Renaissance humanism

Renaissance humanism was a revival in the study of classical antiquity, at first in Italy and then spreading across Western Europe in the 14th, 15th, and 16th centuries. During the period, the term humanist (Italian: umanista) referred to teachers and students of the studia humanitatis—meaning the humanities including grammar, rhetoric, history, poetry, and moral philosophy. It was not until the 19th century that this began to be called humanism instead of the original humanities, and later by the retronym Renaissance humanism to distinguish it from later humanist developments.[1] During the Renaissance period most humanists were Christians, so their concern was to "purify and renew Christianity", not to do away with it. Their vision was to return ad fontes ("to the sources") to the simplicity of the New Testament, bypassing the complexities of medieval theology. Today, by contrast, the term humanism has come to signify "a worldview which denies the existence or relevance of God, or which is committed to a purely secular outlook".[2]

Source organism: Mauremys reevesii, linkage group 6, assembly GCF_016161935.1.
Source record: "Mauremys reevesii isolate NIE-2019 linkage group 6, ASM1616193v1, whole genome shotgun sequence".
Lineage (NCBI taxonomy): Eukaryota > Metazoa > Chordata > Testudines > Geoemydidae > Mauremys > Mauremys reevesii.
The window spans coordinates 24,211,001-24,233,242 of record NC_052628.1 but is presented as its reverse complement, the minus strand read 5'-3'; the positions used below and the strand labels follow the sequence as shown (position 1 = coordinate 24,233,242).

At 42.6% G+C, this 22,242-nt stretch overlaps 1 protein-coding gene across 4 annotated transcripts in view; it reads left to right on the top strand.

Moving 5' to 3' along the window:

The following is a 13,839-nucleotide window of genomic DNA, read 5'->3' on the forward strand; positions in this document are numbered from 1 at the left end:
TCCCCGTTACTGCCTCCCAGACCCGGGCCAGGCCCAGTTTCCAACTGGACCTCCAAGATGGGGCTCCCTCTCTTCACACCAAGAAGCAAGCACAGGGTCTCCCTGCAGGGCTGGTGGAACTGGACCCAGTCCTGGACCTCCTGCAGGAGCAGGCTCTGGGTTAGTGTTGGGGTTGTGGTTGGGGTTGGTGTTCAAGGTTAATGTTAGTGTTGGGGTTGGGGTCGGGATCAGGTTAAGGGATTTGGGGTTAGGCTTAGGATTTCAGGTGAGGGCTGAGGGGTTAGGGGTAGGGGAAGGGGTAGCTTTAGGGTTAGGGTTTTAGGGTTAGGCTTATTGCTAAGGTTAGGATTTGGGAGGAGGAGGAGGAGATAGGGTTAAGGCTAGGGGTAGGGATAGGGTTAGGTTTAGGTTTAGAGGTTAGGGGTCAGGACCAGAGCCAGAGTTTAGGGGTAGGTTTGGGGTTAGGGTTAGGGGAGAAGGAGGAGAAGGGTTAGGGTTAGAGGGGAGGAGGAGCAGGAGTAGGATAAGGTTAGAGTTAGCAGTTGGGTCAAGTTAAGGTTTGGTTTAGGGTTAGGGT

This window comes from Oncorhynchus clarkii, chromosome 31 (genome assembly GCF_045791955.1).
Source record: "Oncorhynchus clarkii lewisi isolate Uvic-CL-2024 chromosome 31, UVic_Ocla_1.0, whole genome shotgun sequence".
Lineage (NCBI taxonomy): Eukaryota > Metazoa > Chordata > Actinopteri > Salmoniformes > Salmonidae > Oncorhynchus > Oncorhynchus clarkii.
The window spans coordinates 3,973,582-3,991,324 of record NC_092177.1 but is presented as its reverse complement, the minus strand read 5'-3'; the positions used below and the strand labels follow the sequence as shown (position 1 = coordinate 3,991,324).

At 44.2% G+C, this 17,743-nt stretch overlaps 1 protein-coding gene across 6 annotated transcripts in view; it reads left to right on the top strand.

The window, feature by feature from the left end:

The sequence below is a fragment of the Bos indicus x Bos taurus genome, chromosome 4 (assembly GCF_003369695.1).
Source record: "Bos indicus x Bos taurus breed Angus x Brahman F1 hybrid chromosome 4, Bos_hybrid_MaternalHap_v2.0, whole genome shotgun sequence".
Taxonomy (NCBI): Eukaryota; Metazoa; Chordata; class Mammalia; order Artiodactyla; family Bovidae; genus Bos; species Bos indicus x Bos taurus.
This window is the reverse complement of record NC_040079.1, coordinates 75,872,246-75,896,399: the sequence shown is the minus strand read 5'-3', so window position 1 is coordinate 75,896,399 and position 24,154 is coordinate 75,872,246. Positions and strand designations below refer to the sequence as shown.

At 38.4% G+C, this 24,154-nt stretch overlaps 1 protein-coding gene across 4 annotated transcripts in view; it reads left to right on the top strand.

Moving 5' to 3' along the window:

Frontispiece depicting Dante, Petrarch, Boccaccio with the arms of the Medici-Toledo family on top.

Renaissance humanism was a response to what came to be depicted by later whig historians as the "narrow pedantry" associated with medieval scholasticism.[3] Humanists sought to create a citizenry able to speak and write with eloquence and clarity and thus capable of engaging in the civic life of their communities and persuading others to virtuous and prudent actions. Humanism, whilst set up by a small elite who had access to books and education, was intended as a cultural mode to influence all of society. It was a program to revive the cultural legacy, literary legacy, and moral philosophy of classical antiquity.

There were important centres of humanism in Florence, Naples, Rome, Venice, Genoa, Mantua, Ferrara, and Urbino.